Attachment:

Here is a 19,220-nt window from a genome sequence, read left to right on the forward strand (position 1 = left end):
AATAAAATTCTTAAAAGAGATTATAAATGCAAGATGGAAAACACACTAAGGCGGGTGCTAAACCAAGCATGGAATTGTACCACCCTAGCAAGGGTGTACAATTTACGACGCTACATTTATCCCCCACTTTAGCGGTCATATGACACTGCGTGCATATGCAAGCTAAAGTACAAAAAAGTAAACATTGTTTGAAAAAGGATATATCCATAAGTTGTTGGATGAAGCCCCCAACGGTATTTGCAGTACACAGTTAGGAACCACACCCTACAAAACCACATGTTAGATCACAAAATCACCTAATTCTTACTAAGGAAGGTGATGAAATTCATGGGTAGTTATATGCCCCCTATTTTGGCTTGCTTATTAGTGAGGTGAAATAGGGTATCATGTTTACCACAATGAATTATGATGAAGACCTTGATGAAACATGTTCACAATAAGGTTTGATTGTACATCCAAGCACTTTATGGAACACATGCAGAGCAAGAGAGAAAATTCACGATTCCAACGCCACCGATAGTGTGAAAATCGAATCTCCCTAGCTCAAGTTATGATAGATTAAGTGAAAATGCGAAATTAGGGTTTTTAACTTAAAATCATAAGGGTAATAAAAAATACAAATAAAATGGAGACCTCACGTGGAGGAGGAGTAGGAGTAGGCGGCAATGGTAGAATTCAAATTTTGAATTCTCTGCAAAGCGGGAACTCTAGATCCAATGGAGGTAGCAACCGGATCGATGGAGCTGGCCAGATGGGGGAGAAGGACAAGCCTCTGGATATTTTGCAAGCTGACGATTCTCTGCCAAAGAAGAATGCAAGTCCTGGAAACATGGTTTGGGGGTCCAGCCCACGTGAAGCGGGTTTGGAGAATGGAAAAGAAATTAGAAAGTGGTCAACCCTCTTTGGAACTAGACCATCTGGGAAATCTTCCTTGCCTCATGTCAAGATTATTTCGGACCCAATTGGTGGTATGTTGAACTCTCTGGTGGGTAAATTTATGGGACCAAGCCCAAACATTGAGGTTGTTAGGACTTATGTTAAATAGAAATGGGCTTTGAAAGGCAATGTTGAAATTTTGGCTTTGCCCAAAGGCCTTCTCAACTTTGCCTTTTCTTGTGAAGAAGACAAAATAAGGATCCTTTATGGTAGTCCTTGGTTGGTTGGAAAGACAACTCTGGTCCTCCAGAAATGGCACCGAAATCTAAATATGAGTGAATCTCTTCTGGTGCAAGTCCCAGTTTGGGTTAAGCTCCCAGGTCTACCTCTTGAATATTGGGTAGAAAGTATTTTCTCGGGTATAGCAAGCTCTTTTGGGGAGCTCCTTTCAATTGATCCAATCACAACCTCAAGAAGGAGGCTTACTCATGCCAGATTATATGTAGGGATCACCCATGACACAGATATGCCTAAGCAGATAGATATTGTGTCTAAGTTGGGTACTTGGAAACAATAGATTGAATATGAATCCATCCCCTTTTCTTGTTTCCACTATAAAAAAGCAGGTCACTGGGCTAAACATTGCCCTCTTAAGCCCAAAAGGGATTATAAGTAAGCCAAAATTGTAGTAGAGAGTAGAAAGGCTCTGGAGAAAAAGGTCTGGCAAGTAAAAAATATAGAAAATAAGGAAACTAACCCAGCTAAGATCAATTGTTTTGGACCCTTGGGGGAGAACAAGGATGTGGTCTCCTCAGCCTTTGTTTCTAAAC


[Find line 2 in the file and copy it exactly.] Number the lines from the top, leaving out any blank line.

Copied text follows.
AATAAAATTCTTAAAAGAGATTATAAATGCAAGATGGAAAACACACTAAGGCGGGTGCTAAACCAAGCATGGAATTGTACCACCCTAGCAAGGGTGTACAATTTACGACGCTACATTTATCCCCCACTTTAGCGGTCATATGACACTGCGTGCATATGCAAGCTAAAGTACAAAAAAGTAAACATTGTTTGAAAAAGGATATATCCATAAGTTGTTGGATGAAGCCCCCAACGGTATTTGCAGTACACAGTTAGGAACCACACCCTACAAAACCACATGTTAGATCACAAAATCACCTAATTCTTACTAAGGAAGGTGATGAAATTCATGGGTAGTTATATGCCCCCTATTTTGGCTTGCTTATTAGTGAGGTGAAATAGGGTATCATGTTTACCACAATGAATTATGATGAAGACCTTGATGAAACATGTTCACAATAAGGTTTGATTGTACATCCAAGCACTTTATGGAACACATGCAGAGCAAGAGAGAAAATTCACGATTCCAACGCCACCGATAGTGTGAAAATCGAATCTCCCTAGCTCAAGTTATGATAGATTAAGTGAAAATGCGAAATTAGGGTTTTTAACTTAAAATCATAAGGGTAATAAAAAATACAAATAAAATGGAGACCTCACGTGGAGGAGGAGTAGGAGTAGGCGGCAATGGTAGAATTCAAATTTTGAATTCTCTGCAAAGCGGGAACTCTAGATCCAATGGAGGTAGCAACCGGATCGATGGAGCTGGCCAGATGGGGGAGAAGGACAAGCCTCTGGATATTTTGCAAGCTGACGATTCTCTGCCAAAGAAGAATGCAAGTCCTGGAAACATGGTTTGGGGGTCCAGCCCACGTGAAGCGGGTTTGGAGAATGGAAAAGAAATTAGAAAGTGGTCAACCCTCTTTGGAACTAGACCATCTGGGAAATCTTCCTTGCCTCATGTCAAGATTATTTCGGACCCAATTGGTGGTATGTTGAACTCTCTGGTGGGTAAATTTATGGGACCAAGCCCAAACATTGAGGTTGTTAGGACTTATGTTAAATAGAAATGGGCTTTGAAAGGCAATGTTGAAATTTTGGCTTTGCCCAAAGGCCTTCTCAACTTTGCCTTTTCTTGTGAAGAAGACAAAATAAGGATCCTTTATGGTAGTCCTTGGTTGGTTGGAAAGACAACTCTGGTCCTCCAGAAATGGCACCGAAATCTAAATATGAGTGAATCTCTTCTGGTGCAAGTCCCAGTTTGGGTTAAGCTCCCAGGTCTACCTCTTGAATATTGGGTAGAAAGTATTTTCTCGGGTATAGCAAGCTCTTTTGGGGAGCTCCTTTCAATTGATCCAATCACAACCTCAAGAAGGAGGCTTACTCATGCCAGATTATATGTAGGGATCACCCATGACACAGATATGCCTAAGCAGATAGATATTGTGTCTAAGTTGGGTACTTGGAAACAATAGATTGAATATGAATCCATCCCCTTTTCTTGTTTCCACTATAAAAAAGCAGGTCACTGGGCTAAACATTGCCCTCTTAAGCCCAAAAGGGATTATAAGTAAGCCAAAATTGTAGTAGAGAGTAGAAAGGCTCTGGAGAAAAAGGTCTGGCAAGTAAAAAATATAGAAAATAAGGAAACTAACCCAGCTAAGATCAATTGTTTTGGACCCTTGGGGGAGAACAAGGATGTGGTCTCCTCAGCCTTTGTTTCTAAAC